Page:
This year, the theme for Earth Day 2023 is “Invest in Our Planet”. The theme is focused on engaging governments, institutions, businesses, and the more than 1 billion citizens who participate annually in Earth Day to do their part – everyone accounted for, everyone accountable.
As staunch promoters of edible gardening and hydroponics, we at Aerospring strongly support Earth Day and encourage everyone to get involved in helping fight the climate crisis. And we believe that there are many things we can do as individuals.
Hydroponics has many benefits to the environment, primarily saving water. In addition, growing your own food at home brings something else to the table that can combat the climate crisis: reducing your carbon footprint.
As an example, studies estimate that processed food in the United States travels over 1,300 miles, and fresh produce travels over 1,500 miles, before being consumed, according to The National Center for Appropriate Technology.
According to foodwise.org (formerly CUESA), the long-distance, large-scale transportation of food consumes large quantities of fossil fuels. It is estimated that we currently put almost 10 kcal of fossil fuel energy into our food system for every 1 kcal of energy we get as food.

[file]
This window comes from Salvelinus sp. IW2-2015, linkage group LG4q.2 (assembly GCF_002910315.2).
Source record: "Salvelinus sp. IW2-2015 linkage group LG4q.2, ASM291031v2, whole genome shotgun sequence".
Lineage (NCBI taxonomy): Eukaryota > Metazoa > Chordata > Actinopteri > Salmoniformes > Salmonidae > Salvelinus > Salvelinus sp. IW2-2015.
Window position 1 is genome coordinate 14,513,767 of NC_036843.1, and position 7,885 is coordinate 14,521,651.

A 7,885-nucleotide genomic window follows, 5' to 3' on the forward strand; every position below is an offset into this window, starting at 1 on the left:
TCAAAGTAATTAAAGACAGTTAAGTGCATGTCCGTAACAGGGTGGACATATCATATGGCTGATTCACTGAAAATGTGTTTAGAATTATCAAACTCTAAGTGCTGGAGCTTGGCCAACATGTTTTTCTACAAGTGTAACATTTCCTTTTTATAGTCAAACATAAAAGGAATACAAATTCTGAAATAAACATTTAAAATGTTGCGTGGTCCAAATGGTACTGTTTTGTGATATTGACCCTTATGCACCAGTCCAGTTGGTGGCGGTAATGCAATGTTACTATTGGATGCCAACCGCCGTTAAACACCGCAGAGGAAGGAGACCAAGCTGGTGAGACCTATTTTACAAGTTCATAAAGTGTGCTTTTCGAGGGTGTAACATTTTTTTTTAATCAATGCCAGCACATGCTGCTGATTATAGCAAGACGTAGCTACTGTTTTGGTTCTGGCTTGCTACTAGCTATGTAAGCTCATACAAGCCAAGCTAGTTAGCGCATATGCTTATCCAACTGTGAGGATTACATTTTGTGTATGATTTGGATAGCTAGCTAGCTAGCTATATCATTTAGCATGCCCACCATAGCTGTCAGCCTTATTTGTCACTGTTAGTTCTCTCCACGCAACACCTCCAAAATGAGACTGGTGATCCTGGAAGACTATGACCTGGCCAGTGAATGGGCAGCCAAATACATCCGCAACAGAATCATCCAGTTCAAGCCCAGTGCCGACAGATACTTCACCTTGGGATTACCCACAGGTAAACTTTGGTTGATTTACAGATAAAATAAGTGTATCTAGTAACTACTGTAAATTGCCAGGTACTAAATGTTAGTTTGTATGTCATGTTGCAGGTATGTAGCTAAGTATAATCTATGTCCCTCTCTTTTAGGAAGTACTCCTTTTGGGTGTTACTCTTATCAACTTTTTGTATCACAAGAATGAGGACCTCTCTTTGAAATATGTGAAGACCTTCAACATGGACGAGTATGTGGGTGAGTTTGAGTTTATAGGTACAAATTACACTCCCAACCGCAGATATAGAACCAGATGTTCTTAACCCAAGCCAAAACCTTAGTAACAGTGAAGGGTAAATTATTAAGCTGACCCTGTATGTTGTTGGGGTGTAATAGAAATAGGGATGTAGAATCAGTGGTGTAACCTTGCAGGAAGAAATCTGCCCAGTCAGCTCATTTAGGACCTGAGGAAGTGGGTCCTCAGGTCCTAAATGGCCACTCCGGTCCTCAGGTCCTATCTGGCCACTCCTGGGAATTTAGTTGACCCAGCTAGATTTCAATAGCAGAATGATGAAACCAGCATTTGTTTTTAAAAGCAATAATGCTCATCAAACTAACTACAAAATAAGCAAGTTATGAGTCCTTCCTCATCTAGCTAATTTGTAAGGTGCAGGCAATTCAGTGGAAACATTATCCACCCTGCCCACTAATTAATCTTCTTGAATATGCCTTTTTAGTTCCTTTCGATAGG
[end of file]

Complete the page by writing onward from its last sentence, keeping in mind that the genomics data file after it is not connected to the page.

Transporting food over long distances also generates great quantities of carbon dioxide emissions. Some forms of transport are more polluting than others. Airfreight generates 50 times more CO2 than sea shipping. But sea shipping is slow, and in our increasing demand for fresh food, food is increasingly being shipped by faster—and more polluting—means.
Simply put, growing your own food at home reduces fossil fuels and CO2. Therefore, this is a little something that we can all do every day to help the planet.
Growing and eating more fresh produce can also reduce your consumption of processed foods. And getting children involved in growing edible food has great benefits too! Studies have shown that repeated exposure to edible gardens can also build the emotional connections to food that are essential to behavioural change. When children spend weeks or months growing their food, they feel proud of and connected to it — which is key to trying new dishes with an open mind.
So how do you get started with edible gardening?
Learn about where your fresh produce comes from, how fresh produce is grown, the life stages of edible plants, and what is grown in your community and ecosystem. Then try to start growing something, either in soil pots or a small hydroponic system. There is a learning curve, so the sooner you start the better you will be equipped to help save the planet by growing your own food at home!